a shaded view on fashion, A-Magazine, Arena hommes plus, DAF, Diet Butcher Slim Skin, Encens, Fad Gadget, Fancyhim, Givenchy, Gyoza rou, Haus Arafna, Isetan, Japan, Koenji, Kuro Benz, Lurve, Midwest, Mouth, Parlour, Phenomenon, Rock Bar Mother, S.C.U.M., Sang Bleu, Scoute.org, Shinjuku, Tokyo, Ulterior, Venom, Walpulgis
Taka Arakawa is the founding father of what is now BLOW Presents. Taka kicked off BLOW Presents with its first show in S/S 09 featuring Komakino, Gemma Slack, and Craig Lawrence. It is safe to say that without this initial event and without Taka’s inspiring motivation, we would likely not be here. So, although Taka has since returned to Tokyo, Japan to do PR for Japanese concept store Midwest, we can still feel him watching over the BLOW Presents team as we prepare for the S/S 11 shows !
Check out our interview with Taka below!
You recently moved back to Japan after living in London for many years. Tell us all about Tokyo:
Favorite Club: Walpulgis, Fancyhim, and Parlour.
Favorite Restaurant: Gyoza rou. I love dumplings and they do amazing ones in Shinjuku.
Favorite Location: Koenji.
Favorite Bar: Rock Bar Mother
Favorite Vintage Shop: Kuro Benz and Mouth.
Favorite Emerging Japanese Designers: Diet Butcher Slim Skin, and Phenomenon
Next Samples Sales: GIVENCHY
What are your main duties within Midwest?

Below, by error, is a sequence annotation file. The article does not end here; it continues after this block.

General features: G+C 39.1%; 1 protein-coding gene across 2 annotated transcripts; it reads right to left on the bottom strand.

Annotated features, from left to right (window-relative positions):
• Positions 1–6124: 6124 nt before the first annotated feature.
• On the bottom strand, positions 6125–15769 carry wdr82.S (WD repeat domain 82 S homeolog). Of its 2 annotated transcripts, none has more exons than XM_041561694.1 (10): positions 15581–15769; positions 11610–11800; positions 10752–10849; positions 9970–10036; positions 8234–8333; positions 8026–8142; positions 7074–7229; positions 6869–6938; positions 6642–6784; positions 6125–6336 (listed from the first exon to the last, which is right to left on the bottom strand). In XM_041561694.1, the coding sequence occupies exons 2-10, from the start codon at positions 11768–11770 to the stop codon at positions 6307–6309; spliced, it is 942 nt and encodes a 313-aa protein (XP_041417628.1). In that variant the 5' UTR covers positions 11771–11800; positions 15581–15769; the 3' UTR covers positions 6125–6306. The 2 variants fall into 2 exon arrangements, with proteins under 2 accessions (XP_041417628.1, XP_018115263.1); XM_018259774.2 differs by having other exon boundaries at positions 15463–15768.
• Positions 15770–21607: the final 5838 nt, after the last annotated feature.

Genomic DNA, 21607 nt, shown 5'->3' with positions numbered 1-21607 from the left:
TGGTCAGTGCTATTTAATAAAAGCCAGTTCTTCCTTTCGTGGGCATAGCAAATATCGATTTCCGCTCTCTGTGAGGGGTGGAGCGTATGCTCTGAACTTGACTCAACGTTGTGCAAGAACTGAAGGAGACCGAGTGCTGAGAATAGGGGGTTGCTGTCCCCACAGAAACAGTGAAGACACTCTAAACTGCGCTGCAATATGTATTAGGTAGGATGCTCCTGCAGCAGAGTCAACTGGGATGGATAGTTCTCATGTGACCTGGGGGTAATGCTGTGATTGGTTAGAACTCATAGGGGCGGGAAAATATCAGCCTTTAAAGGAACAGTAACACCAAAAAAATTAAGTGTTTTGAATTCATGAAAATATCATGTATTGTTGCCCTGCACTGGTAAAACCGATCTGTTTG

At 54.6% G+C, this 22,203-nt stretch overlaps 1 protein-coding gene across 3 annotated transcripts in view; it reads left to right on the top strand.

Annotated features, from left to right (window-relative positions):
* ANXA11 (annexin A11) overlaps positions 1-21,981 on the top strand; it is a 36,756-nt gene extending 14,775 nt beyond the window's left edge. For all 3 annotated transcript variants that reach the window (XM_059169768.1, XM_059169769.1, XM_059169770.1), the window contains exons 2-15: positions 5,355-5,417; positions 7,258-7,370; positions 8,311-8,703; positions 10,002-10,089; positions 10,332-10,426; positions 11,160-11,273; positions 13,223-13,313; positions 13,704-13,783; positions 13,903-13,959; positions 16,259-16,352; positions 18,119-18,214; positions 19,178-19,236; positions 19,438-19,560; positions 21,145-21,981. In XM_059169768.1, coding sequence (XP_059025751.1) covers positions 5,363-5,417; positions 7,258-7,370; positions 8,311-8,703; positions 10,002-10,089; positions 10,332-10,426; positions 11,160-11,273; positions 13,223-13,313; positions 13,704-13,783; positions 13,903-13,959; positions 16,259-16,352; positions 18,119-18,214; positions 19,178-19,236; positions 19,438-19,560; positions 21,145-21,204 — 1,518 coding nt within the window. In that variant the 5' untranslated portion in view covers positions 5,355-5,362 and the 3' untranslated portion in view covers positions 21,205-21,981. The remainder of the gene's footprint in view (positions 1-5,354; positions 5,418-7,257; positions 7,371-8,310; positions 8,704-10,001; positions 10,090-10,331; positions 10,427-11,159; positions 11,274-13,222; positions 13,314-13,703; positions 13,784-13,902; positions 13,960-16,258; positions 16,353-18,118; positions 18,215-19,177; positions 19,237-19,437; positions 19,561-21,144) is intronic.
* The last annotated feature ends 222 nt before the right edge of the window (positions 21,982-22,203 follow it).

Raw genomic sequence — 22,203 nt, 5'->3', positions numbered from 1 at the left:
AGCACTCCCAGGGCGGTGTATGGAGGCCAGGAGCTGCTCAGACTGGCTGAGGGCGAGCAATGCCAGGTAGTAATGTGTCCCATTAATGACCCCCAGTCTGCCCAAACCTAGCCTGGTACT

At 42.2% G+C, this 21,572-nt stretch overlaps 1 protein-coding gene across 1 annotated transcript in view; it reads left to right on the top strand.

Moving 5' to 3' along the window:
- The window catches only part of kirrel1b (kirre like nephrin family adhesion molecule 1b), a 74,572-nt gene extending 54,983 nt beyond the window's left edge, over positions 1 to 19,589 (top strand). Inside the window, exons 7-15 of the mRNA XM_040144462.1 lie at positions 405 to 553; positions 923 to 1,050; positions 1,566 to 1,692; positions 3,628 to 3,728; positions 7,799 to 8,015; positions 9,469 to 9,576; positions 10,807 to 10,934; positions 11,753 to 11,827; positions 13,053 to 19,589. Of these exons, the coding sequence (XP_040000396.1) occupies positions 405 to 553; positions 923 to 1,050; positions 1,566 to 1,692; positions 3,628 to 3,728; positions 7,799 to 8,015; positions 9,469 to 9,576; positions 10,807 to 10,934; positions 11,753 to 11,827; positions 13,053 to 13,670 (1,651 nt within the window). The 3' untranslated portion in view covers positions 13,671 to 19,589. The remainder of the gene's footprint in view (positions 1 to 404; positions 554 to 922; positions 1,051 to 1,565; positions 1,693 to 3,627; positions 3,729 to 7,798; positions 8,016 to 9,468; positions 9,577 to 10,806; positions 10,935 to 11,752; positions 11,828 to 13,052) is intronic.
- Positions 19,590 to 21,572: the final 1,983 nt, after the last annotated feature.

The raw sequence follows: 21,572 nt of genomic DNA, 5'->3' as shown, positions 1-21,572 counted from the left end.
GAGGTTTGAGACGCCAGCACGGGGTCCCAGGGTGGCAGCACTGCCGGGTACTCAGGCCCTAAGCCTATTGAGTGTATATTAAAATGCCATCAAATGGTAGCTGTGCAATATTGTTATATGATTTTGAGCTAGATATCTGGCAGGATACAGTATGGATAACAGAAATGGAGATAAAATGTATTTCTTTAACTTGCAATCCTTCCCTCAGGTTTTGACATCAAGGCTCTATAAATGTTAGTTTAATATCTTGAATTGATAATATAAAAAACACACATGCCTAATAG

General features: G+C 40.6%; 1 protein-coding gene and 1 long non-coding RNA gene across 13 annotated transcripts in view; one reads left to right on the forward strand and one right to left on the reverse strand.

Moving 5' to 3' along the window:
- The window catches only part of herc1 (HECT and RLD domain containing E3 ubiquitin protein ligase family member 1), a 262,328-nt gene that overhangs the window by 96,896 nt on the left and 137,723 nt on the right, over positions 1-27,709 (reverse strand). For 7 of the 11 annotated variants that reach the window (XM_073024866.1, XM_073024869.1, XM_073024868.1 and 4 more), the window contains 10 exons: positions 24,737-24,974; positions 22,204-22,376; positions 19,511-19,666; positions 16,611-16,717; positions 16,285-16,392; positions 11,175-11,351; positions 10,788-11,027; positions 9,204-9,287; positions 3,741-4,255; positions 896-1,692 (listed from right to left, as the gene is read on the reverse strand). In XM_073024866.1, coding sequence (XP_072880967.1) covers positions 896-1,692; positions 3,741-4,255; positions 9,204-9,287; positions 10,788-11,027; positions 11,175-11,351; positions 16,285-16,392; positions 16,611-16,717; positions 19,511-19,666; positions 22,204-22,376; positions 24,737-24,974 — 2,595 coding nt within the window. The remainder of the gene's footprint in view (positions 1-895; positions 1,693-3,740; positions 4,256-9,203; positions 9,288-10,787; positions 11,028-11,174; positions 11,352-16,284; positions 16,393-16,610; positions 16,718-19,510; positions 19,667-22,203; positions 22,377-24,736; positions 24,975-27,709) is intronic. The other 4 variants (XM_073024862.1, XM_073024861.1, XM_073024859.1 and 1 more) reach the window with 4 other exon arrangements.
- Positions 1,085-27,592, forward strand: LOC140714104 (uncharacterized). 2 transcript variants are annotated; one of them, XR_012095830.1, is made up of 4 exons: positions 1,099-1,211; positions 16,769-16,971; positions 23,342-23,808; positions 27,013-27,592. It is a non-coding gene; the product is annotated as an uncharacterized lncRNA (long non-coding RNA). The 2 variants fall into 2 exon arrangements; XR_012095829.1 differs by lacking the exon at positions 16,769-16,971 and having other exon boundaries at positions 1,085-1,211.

I do the PR for the menswear as well as for the store itself.
What is the concept/ idea behind Midwest and fashioncore-midwest.com?
The boutique carries all of the current fashion trends and is the core of the fashion industry.
You are a blogger yourself and your blog is included in changefashion.net, tell us more about it.
I never considered myself a blogger because nowadays blogs have the same power as the media. I use my blog more as a diary in the sense that it is a mixed media code based on my own ideas and thoughts.
What is exciting about the Japanese fashion scene at the moment?
A few young designers have started forming a community and they have been trying to change the whole fashion scene in Japan. There are so many underground labels that are not well known internationally despite the fact that they create pieces that are more interesting than the mainstream pieces.
For example, Phenomenon did an amazing runway show last fashion week. It was really strong and beautiful, and I felt as if I was watching a European Menswear show. I got the same feeling from watching that show that I did when Raf Simons first turned up. I know that it is only a matter of time before they become internationally renowned.
What are the major differences between British and Japanese Fashion weeks?
Fashion week in Japan is definitely more commercial, so there are not as many spaces for young designer to show their collections.
Fashion wise, is there a city or place in the world that particularly interests you at the moment and why?
I will always be fascinated by London because of the young energy in the city.
Where, how or from whom did you learn the most about fashion?
My aunt was actually fashion model and so she has always been one of my main influences. I was also a big fan of Jean Paul Gaultier when I was younger, and my aunt even took me to one of his exhibitions.
If you could change one thing about London Fashion Week, what would it be?
I would make Mens Fashion Week separate. I think that there should be a separate date around the same time as Mens Fashion week in Paris rather than the last day of London Fashion week.
From your point of view, what are the main differences between Fashion PR in London and Tokyo?
The main difference is that the press we have in Japan is more catalog rather than editorial, which makes the entire system different.